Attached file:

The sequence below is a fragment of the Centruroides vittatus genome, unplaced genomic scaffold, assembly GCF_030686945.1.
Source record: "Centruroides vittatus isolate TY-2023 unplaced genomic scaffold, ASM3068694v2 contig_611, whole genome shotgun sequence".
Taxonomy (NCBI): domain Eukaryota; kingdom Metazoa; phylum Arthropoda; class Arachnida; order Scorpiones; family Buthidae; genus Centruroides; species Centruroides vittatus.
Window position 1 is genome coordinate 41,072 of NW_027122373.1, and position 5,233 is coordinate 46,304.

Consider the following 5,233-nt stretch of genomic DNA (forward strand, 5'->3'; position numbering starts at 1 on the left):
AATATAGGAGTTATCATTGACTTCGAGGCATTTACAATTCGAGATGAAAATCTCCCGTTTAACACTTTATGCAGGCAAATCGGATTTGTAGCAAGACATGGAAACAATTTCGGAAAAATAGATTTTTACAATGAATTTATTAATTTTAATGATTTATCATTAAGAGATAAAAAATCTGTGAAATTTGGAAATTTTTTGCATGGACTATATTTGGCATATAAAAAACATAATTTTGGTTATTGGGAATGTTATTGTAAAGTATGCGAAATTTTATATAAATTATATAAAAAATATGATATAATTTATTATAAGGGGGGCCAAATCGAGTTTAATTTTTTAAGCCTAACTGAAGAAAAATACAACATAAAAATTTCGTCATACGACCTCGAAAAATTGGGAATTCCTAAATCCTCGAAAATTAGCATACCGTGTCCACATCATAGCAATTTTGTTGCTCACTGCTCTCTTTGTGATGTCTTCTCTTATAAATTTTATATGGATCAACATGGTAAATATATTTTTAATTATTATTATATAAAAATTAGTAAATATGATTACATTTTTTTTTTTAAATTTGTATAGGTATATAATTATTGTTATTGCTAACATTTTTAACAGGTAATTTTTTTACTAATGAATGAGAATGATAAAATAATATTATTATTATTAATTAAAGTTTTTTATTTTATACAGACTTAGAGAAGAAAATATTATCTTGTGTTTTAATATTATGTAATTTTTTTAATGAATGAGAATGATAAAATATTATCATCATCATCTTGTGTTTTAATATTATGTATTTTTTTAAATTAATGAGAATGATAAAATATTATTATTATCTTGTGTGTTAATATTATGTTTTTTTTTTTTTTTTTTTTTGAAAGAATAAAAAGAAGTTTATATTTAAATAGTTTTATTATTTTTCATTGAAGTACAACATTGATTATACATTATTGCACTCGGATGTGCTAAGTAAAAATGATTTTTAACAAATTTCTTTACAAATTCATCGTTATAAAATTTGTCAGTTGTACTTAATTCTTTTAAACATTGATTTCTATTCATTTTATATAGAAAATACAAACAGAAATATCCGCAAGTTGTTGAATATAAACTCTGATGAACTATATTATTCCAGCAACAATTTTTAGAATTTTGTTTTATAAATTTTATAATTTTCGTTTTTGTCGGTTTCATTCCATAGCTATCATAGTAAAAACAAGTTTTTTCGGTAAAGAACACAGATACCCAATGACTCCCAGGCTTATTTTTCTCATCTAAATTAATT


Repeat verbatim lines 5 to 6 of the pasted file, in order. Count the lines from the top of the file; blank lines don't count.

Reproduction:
Consider the following 5,233-nt stretch of genomic DNA (forward strand, 5'->3'; position numbering starts at 1 on the left):
AATATAGGAGTTATCATTGACTTCGAGGCATTTACAATTCGAGATGAAAATCTCCCGTTTAACACTTTATGCAGGCAAATCGGATTTGTAGCAAGACATGGAAACAATTTCGGAAAAATAGATTTTTACAATGAATTTATTAATTTTAATGATTTATCATTAAGAGATAAAAAATCTGTGAAATTTGGAAATTTTTTGCATGGACTATATTTGGCATATAAAAAACATAATTTTGGTTATTGGGAATGTTATTGTAAAGTATGCGAAATTTTATATAAATTATATAAAAAATATGATATAATTTATTATAAGGGGGGCCAAATCGAGTTTAATTTTTTAAGCCTAACTGAAGAAAAATACAACATAAAAATTTCGTCATACGACCTCGAAAAATTGGGAATTCCTAAATCCTCGAAAATTAGCATACCGTGTCCACATCATAGCAATTTTGTTGCTCACTGCTCTCTTTGTGATGTCTTCTCTTATAAATTTTATATGGATCAACATGGTAAATATATTTTTAATTATTATTATATAAAAATTAGTAAATATGATTACATTTTTTTTTTTAAATTTGTATAGGTATATAATTATTGTTATTGCTAACATTTTTAACAGGTAATTTTTTTACTAATGAATGAGAATGATAAAATAATATTATTATTATTAATTAAAGTTTTTTATTTTATACAGACTTAGAGAAGAAAATATTATCTTGTGTTTTAATATTATGTAATTTTTTTAATGAATGAGAATGATAAAATATTATCATCATCATCTTGTGTTTTAATATTATGTATTTTTTTAAATTAATGAGAATGATAAAATATTATTATTATCTTGTGTGTTAATATTATGTTTTTTTTTTTTTTTTTTTTTGAAAGAATAAAAAGAAGTTTATATTTAAATAGTTTTATTATTTTTCATTGAAGTACAACATTGATTATACATTATTGCACTCGGATGTGCTAAGTAAAAATGATTTTTAACAAATTTCTTTACAAATTCATCGTTATAAAATTTGTCAGTTGTACTTAATTCTTTTAAACATTGATTTCTATTCATTTTATATAGAAAATACAAACAGAAATATCCGCAAGTTGTTGAATATAAACTCTGATGAACTATATTATTCCAGCAACAATTTTTAGAATTTTGTTTTATAAATTTTATAATTTTCGTTTTTGTCGGTTTCATTCCATAGCTATCATAGTAAAAACAAGTTTTTTCGGTAAAGAACACAGATACCCAATGACTCCCAGGCTTATTTTTCTCATCTAAATTAATT